A University of Nebraska-Lincoln professor who has studied state tax policies told a state business group Monday that cutting income taxes is the surest way to achieve long-term economic growth.
The statements by John Anderson, an economist and public finance adviser, came at a policy forum of the Nebraska Chamber of Commerce & Industry, an influential player in state tax practices and a group that has already called for cuts in income taxes.
His remarks also come as a special legislative committee is finalizing its recommendations for state tax reforms.
The preliminary suggestions of the Nebraska Legislature's Tax Modernization Committee do not call for reductions in state income tax rates, but do suggest that Nebraska begin indexing its tax brackets for inflation, a move designed to prevent taxpayers from rising into a higher tax bracket due to inflationary increases in income.
There has been a battle of studies on the income tax issues, with conservative groups claiming that cuts inspire economic growth and more moderate organizations saying there's no proof of that, and that such cuts primarily help the rich.
Anderson, who spoke to the Tax Modernization Committee this summer, said that since income taxes are imposed on salaries as well as investment income, it cuts into the accumulation of capital that economies need to grow.
“If you've got capital to work with, you can put it to work,” he said.
But, Anderson said, the big question is “how do you get there,” in terms of cutting income taxes. There is a question of fairness, he said, and where the tax load would be shifted. He suggested that an income tax credit for the poor — who don't pay much income taxes — might be necessary to make an income tax cut politically possible.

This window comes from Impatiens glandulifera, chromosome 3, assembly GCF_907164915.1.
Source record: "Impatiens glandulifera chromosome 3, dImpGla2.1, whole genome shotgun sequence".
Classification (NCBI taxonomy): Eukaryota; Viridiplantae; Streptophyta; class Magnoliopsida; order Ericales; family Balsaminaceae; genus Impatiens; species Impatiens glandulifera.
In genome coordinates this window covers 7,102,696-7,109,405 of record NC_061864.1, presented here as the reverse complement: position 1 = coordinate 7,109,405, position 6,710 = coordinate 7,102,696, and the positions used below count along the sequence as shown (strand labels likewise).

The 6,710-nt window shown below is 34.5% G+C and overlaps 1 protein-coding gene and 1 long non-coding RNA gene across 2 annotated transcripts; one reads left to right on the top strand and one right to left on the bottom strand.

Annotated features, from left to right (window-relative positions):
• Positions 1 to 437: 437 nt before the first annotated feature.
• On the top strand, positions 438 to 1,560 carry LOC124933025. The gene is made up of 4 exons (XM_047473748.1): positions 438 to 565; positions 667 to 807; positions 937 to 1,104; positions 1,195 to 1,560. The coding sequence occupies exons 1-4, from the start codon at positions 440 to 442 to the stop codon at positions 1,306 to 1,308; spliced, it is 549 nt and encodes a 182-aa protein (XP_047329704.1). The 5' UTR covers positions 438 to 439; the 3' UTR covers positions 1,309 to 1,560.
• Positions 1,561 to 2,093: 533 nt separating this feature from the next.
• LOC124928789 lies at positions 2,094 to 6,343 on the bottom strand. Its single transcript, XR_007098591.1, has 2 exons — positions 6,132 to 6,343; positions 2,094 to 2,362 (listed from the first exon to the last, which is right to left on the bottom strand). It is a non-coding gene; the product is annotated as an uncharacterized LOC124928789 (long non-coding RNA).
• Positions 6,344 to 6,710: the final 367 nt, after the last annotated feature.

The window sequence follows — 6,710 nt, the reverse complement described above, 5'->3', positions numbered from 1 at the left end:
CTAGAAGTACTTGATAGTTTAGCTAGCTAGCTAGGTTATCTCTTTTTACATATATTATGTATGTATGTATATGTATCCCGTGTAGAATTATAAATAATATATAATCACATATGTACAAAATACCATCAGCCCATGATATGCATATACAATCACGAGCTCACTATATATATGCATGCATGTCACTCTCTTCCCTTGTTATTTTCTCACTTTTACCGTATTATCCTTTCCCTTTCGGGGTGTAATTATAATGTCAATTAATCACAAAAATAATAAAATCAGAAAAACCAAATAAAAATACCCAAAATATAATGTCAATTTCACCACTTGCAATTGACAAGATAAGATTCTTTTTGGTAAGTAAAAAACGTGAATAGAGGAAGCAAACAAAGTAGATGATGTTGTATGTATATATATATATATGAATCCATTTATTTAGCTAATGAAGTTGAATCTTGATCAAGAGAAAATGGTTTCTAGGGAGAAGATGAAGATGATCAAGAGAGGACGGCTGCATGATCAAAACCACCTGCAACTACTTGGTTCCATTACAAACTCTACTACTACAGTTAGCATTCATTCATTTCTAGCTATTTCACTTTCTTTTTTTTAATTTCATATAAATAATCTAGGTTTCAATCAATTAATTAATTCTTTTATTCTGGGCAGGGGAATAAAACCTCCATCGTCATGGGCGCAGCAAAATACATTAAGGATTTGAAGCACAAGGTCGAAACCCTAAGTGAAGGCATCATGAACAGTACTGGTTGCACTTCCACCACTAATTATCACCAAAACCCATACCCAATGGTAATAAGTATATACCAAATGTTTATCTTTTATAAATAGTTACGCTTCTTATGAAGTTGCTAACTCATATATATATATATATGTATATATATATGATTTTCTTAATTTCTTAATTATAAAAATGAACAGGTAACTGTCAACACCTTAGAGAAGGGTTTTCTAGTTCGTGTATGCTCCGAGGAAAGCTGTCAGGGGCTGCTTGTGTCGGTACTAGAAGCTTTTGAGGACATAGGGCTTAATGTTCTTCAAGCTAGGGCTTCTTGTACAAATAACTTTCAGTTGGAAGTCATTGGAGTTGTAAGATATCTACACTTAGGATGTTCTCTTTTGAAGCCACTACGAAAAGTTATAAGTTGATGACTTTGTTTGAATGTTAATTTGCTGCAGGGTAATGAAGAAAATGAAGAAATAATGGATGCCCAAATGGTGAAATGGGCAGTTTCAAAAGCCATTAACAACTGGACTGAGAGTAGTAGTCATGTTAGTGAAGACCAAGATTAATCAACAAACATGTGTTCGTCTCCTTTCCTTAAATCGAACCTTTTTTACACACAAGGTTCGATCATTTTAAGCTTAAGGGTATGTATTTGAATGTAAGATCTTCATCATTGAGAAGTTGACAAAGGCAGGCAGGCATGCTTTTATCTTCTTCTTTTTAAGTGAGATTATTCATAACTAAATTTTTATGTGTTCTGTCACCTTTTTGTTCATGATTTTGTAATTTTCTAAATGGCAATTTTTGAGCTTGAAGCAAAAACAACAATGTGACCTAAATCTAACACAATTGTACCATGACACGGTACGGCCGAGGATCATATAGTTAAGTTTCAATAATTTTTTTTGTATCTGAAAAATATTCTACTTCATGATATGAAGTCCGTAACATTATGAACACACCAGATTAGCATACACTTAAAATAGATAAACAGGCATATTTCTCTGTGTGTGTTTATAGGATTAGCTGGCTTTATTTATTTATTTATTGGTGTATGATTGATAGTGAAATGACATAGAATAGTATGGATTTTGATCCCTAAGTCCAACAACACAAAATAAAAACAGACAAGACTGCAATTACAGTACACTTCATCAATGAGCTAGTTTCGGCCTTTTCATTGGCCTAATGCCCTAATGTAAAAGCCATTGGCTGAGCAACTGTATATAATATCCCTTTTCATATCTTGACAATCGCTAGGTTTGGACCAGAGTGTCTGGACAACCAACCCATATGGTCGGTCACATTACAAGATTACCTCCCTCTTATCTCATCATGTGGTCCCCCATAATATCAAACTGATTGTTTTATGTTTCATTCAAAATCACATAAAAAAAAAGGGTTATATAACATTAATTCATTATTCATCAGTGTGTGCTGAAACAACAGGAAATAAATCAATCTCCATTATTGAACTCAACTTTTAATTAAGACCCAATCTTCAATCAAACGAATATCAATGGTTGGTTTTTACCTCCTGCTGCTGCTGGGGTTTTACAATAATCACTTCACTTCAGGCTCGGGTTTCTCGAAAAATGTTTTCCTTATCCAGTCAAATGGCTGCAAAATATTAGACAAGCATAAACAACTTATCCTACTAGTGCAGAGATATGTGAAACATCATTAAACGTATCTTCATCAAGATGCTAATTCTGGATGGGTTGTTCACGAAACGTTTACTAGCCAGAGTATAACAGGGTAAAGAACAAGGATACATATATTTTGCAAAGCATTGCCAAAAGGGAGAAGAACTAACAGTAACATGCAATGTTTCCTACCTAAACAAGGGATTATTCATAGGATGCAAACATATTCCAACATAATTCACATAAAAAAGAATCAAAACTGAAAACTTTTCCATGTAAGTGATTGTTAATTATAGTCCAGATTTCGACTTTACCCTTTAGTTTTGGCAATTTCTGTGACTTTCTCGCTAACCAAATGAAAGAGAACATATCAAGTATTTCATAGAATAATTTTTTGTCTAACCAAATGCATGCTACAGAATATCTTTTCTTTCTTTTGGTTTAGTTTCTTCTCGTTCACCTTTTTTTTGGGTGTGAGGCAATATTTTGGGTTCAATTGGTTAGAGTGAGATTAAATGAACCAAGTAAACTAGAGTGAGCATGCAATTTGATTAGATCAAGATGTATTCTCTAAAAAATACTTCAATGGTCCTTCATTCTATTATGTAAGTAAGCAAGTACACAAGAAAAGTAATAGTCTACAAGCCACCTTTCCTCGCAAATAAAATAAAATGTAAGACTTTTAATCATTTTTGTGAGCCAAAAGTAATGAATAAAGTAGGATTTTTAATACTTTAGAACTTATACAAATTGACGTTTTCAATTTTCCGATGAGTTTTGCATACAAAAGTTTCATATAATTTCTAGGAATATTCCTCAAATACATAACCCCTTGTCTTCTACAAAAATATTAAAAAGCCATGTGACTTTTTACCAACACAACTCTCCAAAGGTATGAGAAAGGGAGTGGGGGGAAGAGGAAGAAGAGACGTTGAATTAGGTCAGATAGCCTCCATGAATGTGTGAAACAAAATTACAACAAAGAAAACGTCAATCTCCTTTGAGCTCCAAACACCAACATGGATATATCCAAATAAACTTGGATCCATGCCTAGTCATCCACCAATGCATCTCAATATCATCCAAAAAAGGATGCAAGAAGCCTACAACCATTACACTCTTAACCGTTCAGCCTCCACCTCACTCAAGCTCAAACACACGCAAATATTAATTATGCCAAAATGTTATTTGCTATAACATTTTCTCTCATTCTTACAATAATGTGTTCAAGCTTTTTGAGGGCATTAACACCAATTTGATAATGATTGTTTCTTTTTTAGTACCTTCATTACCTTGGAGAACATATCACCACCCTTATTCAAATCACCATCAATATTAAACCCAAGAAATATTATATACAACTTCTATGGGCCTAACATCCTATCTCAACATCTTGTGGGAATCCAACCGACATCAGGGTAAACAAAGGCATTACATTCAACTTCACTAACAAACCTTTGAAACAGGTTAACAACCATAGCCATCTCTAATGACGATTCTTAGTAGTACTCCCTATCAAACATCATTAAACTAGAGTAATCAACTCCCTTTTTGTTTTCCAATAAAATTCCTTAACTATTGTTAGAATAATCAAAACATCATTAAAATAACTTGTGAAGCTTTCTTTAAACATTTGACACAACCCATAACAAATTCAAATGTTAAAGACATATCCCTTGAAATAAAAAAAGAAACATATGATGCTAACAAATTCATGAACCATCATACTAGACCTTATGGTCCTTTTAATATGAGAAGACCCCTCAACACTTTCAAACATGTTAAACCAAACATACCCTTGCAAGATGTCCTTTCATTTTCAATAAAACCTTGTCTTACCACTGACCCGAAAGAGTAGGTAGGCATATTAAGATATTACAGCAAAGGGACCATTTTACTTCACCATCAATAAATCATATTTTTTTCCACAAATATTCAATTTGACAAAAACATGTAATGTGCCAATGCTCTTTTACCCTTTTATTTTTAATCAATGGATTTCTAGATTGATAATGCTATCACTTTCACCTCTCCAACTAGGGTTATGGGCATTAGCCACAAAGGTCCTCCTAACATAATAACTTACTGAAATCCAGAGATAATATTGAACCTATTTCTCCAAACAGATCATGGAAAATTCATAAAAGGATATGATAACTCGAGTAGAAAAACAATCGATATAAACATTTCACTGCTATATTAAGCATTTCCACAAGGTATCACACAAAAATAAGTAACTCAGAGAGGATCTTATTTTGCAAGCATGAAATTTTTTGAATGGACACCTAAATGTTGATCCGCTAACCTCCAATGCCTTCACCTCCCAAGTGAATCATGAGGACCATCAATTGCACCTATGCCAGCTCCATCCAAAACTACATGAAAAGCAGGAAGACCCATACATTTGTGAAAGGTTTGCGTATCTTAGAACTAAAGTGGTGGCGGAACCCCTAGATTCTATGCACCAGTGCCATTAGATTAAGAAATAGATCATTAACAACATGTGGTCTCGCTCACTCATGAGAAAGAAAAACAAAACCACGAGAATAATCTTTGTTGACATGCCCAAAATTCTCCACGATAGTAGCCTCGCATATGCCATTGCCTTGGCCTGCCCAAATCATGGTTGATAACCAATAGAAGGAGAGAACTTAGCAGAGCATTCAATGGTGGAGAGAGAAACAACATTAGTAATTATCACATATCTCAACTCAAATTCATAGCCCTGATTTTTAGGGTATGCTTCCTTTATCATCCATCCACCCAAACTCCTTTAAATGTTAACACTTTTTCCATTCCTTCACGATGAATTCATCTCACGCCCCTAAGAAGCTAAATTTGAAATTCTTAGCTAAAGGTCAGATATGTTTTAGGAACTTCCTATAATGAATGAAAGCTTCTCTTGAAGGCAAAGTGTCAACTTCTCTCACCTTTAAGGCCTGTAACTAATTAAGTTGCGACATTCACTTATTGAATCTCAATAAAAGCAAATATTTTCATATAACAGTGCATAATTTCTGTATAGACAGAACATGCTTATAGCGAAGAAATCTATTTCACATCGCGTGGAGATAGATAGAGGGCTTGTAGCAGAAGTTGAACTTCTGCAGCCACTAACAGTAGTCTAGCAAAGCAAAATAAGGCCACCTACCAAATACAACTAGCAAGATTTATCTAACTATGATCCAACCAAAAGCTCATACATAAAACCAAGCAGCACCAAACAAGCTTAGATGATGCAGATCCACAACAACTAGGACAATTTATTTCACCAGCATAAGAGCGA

State Sen. Paul Schumacher of Columbus, a member of the Tax Modernization Committee, joined Anderson on the panel before the state chamber. Schumacher said about half of the state's income taxes are paid by the wealthiest one-eighth of Nebraskans.
He said Nebraska has one of the highest rates in the country of both parents working, and he doesn't want to see taxes shifted onto lower and middle people to pay for an income tax cut.
“Do you really want to put tension on them?” Schumacher asked.
The Tax Modernization has until Dec. 15 to finalize its recommendations. Schumacher said the five-month study of state tax policies has shown him Nebraska's taxes “aren't that dramatically out of line,” though there are several minor steps that should be taken to bring state taxes into the 21st century.
Indexing income taxes is one step, he said, along with increasing the threshold at which corporations pay the highest state corporate income tax rate and ending a sales tax on agricultural repairs, which hurts implement dealers on Nebraska's borders.
Gov. Dave Heineman also spoke to the chamber, telling those at the La Vista Conference Center that Nebraska needs to seize the opportunity now, due to the work of the legislative committee, to not just reform taxes, but cut them, in 2014.
“This is the session we need to get it done,” said Heineman, who is entering his last year in office due to term limits.
The governor said he's waiting to see the Tax Modernization Committee's final report before commenting but said he supports a balanced plan that delivers property tax relief as well as cuts in state income tax rates. Heineman said he supports the chamber's call to cut those rates to below 6 percent. The state's highest rate is now 6.84 percent, which is higher than any neighboring state except Iowa.
The governor said he also agreed with Anderson that cutting income tax rates won't provide immediate economic gains. Anderson said it may be a decade before the impact of an income tax cut would become apparent.
Heineman said income tax cuts would lead to better paying jobs and a slowing of the “brain drain” of young people. “This is all about the future,” he said. “This is about two to three decades from now.”
While business and conservative groups have supported income tax cuts, other groups have argued there are plenty of studies that show income tax cuts do not translate into economic growth and that such cuts only benefit the wealthy. It's more important, they say, that Nebraska maintains good schools and produces skilled workers.
Schumacher pointed out that the Nebraska Department of Revenue recently issued a report that stated a $100 million cut in sales taxes would create more of an economic boost than a $100 million cut in income taxes.
“There is no easy answer to the puzzle,” the senator said.